Burma quiet under watchful tanks
December 14, 1996
Web posted at: 1:45 p.m. EST (1845 GMT)
RANGOON, Burma (CNN) -- Burma's capital streets were quiet
Saturday as army tanks sat in front of city hall in a visible
deterrent to a possible repeat of recent large-scale student
After issuing warnings against further protests, the military
government reopened most roads near Yangon University and the
Yangon Institute of Technology. They had been closed after
thousands of students from the two universities staged
anti-government demonstrations earlier this week.
Only sections of University Avenue, where the pro-democracy
opposition leader Aung San Suu Kyi lives, and roads near the
Institute of Medicine in central Rangoon remained closed.
Medical trainees at the institute were the last group of
students to stage peaceful rallies.
Students rallied for greater political freedom and the right
to form a student union. The military used water cannon
to disperse some of the protesters, hundreds of whom were
arrested. There were conflicting reports about whether all
have been since released.
The apparent inability of the student groups to maintain the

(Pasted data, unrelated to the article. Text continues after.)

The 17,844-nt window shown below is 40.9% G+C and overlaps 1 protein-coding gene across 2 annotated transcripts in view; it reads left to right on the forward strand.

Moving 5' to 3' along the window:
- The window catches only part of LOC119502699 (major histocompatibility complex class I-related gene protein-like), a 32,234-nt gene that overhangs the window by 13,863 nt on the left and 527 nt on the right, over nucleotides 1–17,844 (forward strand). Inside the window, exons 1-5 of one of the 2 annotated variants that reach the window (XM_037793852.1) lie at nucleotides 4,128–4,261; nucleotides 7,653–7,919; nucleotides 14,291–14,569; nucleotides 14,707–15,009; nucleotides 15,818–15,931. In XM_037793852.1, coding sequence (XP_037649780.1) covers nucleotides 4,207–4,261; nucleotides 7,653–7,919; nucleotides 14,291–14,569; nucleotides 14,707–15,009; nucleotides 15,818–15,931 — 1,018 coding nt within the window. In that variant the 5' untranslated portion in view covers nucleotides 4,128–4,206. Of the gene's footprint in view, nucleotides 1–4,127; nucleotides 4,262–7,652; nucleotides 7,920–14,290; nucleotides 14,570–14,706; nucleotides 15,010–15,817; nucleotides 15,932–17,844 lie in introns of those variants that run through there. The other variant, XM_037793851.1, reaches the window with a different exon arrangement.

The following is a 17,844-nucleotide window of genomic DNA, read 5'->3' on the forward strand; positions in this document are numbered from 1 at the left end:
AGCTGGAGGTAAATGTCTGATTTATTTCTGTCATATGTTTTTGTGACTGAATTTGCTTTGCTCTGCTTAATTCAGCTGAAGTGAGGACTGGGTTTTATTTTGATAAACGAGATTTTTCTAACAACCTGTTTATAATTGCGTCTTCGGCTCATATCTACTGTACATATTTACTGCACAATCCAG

protests may also stem from a split in their ranks. Some want
only more rights for students, while others are interested in
democracy for Burma.
Most of the students say their efforts have nothing to do
with the continuing struggle led by Suu Kyi to get the
military government to accept the opposition victory in the
Suu Kyi has complied with a government request not to leave
her home during the recent demonstrations. She denied
government claims she is controlling the students, but has
called for international pressure to force the military to
grant the students their demands and to free members of her
party detained for weeks without being charged.
The United States said its diplomats in Rangoon are being
prevented from visiting Suu Kyi, a move they described as
deeply disturbing. Burma warned the United States to stay out
of its internal affairs.
Correspondent David Clinch andReuters contributed to this report.
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